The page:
Through the Word in 2020 #129 – Oct. 2 / Glorifying God


For the audio Podcast of this and every episode, find us on Breaker, Google Podcasts, Overcast, Pocket Casts, RadioPublic, Spotify or HERE

If you’d like to join us in our journey reading all the way through the Bible this year, drop me a line at reid.ferguson@gmail.com, and I’ll be glad to email back a copy of the reading plan we are using.

The Bible has a lot to say about God’s glory, about His name or His reputation. And in reading through chapters 46-49 In Isaiah, we read this remarkable portion in Isa 48:9-11Isaiah 48:9–11 ESV“For my name’s sake I defer my anger; for the sake of my praise I restrain it for you, that I may not cut you off. Behold, I have refined you, but not as silver; I have tried you in the furnace of affliction. For my own sake, for my own sake, I do it, for how should my name be profaned? My glory I will not give to another.

God takes His glory seriously. It seems only fitting that we do too. But what does that really mean? We’ll try to scratch the surface of that a bit today on Through the Word in 2020. I’m Reid Ferguson.

Along with our Isaiah passage this morning, we also have Luke 21:1–9 and James 2 to consider. But it is the Isaiah passage just cited that I’d like to highlight today. For the glorifying of God appears to be a topic of some confusion.

To some, it appears as though God has an ego problem. After all, He announces that the reason why He has been so patient in dealing with Israel’s sins is that He’s done so for His own sake, lest His name should be profaned. But ego isn’t the issue in any of this at all.

If God had a big ego, when you turned over a leaf it would have a little label on it “Designed by God.” He’d plaster images of Himself all over or in our day, certainly have a reality TV show. No, He is so humble that many claim they cannot perceive Him even in the display of His genius and power in Creation. Though in truth, they are denying the obvious.

The reason why God is so jealous for His name is because as the source of all good, and because He can bestow no higher good upon His creatures than Himself – love demands He be seen, grasped and rejoiced in for who and what He is. And this then dictates what it really means to “glorify” God.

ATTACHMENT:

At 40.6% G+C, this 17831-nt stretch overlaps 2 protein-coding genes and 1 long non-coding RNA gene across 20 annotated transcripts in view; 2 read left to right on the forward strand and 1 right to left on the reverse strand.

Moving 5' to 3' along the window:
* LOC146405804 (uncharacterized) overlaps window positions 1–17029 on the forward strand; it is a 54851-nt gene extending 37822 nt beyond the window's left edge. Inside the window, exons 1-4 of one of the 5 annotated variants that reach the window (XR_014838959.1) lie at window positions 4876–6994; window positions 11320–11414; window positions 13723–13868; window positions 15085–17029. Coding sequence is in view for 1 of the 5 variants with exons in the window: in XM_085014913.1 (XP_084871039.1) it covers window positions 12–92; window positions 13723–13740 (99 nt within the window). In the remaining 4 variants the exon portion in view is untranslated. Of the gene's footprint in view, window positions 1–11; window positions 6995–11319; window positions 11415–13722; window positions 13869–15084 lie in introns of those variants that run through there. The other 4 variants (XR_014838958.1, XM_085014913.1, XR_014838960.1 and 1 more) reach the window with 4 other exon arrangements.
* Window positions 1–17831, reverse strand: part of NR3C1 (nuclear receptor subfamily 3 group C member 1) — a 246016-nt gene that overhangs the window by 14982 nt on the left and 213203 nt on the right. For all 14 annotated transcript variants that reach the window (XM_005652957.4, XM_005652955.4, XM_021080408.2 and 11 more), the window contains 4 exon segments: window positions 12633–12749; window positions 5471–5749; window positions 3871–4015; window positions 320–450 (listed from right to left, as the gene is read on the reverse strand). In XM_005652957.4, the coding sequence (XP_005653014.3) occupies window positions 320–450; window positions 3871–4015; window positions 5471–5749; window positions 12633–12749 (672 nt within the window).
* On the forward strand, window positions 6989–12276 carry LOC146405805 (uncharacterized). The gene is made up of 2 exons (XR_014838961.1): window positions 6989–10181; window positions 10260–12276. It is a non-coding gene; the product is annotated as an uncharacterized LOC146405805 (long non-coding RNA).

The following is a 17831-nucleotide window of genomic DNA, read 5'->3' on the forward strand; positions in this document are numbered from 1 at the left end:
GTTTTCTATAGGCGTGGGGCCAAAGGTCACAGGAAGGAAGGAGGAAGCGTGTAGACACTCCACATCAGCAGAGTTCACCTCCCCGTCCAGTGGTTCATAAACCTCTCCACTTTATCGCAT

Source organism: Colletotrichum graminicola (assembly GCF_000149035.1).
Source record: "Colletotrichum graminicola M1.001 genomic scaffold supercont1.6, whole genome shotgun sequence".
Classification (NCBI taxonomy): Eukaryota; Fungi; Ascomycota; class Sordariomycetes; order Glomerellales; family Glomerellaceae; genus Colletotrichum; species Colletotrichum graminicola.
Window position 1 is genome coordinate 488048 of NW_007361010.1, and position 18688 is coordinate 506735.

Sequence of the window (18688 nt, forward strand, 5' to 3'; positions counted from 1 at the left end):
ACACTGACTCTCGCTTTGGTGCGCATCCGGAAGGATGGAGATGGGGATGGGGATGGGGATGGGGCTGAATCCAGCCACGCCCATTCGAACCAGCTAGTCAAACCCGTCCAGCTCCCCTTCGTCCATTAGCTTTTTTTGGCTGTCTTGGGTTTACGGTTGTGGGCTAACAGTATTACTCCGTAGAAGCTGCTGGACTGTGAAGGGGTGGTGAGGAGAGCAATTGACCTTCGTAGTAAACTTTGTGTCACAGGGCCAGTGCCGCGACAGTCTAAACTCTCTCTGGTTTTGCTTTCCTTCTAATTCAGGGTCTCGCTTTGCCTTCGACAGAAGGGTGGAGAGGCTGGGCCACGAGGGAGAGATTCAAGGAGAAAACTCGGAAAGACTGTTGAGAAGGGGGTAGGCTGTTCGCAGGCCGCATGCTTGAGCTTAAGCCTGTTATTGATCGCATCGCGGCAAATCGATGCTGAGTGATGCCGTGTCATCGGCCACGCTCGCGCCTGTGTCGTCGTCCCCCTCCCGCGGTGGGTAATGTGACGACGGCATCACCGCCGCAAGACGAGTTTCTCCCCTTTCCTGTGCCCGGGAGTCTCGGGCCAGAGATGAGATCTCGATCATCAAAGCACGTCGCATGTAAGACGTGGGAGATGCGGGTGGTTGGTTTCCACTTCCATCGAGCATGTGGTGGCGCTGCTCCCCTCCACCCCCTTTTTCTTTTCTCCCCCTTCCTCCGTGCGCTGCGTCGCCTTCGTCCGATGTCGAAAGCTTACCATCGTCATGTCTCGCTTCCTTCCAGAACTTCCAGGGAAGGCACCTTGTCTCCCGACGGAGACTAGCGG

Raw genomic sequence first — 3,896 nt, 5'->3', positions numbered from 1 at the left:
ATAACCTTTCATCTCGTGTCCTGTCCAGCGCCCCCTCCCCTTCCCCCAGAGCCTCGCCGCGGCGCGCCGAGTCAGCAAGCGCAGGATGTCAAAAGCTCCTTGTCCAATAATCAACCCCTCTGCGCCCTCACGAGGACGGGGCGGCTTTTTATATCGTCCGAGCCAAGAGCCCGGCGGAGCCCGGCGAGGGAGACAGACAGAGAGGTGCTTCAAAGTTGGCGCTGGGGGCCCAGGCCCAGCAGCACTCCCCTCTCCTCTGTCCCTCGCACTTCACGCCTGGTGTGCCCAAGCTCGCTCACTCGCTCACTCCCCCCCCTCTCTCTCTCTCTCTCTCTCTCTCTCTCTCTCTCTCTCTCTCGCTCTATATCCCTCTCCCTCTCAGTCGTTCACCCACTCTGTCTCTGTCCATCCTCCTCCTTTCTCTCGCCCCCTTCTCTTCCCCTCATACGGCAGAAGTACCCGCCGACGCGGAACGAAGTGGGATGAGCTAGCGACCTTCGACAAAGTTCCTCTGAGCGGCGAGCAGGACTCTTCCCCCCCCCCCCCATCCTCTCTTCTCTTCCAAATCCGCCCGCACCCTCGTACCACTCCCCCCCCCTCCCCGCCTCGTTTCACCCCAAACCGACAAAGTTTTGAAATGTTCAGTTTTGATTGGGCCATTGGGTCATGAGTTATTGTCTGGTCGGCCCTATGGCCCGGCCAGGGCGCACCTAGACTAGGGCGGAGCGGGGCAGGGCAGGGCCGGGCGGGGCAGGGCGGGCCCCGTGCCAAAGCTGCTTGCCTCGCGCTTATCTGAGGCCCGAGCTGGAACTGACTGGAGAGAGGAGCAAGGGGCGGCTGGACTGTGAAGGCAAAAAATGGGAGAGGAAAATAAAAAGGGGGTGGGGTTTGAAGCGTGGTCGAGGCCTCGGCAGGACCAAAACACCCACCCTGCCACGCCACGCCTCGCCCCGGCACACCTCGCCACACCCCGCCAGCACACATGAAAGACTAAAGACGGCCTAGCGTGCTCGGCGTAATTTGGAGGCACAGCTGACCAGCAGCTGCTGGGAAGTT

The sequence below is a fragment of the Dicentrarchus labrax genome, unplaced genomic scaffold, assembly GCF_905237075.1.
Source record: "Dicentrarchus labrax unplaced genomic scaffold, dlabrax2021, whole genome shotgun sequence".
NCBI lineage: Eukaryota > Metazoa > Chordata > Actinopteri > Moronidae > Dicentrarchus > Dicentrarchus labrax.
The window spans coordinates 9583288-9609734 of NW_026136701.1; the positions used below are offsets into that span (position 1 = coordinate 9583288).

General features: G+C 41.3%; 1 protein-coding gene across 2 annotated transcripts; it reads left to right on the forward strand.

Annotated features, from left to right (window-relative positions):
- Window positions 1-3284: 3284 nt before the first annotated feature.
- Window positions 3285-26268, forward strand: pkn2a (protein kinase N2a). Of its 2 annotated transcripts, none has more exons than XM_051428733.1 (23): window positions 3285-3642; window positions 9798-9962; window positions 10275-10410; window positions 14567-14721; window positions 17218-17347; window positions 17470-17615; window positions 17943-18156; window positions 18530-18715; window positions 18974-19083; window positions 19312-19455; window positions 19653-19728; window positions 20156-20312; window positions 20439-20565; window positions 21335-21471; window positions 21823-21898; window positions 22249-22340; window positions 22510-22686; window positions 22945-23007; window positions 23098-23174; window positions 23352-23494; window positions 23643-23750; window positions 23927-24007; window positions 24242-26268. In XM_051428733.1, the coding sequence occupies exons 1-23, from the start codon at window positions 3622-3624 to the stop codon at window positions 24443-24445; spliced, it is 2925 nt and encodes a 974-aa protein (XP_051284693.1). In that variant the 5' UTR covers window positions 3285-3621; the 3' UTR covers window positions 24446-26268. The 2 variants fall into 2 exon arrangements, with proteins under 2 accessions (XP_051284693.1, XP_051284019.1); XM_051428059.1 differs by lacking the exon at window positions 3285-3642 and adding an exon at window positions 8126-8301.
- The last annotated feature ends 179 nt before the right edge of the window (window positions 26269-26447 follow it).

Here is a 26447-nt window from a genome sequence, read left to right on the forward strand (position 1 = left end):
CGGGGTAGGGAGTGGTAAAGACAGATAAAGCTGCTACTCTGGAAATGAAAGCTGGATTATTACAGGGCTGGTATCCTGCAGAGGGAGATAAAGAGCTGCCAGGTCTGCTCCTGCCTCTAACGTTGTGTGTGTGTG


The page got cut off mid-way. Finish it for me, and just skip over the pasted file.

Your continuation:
Quite simply God is most glorified, where He is most revealed.

Glory is not something added to Him – it is the outshining of His being. When He speaks here of keeping Israel for His own name’s sake or glory, He is not saying “so I’ll look good”. He is saying, “I AM faithful. That is my nature. And I am determined to reveal that about myself. I will not go back on my promises or let them fall to the ground. I will be glorified (revealed) that all may know Me and trust Me for who and what I am.”

God doesn’t need a public relations team to make Him look good. He just needs to be seen as He is. And as we read in Hebrews 1:3, He is seen best in Jesus Christ. Because He is the “radiance of the glory of God, and the exact imprint of His nature.” And why 2 Cor. 4:6 tells us that the knowledge of the glory of God is found in the face of Jesus Christ.

Jesus revealed the Father fully. That is how He can say in John 17 that He had glorified the Father on earth. In doing all the Father’s will – He made the Father known. All of which finds its absolute apex in the Cross. When not just the faithfulness of God is seen in the fulfillment of His promise of redemption, but His holiness is seen in judging sin, His mercy in the atonement made in Jesus’ blood, and His grace in requiring it to be proclaimed to the world.

Glorify Him today Christian – make Him known. Declare His goodness and glory in the cross of Christ.

I’ll be away until next Thursday. Until then, keep reading!

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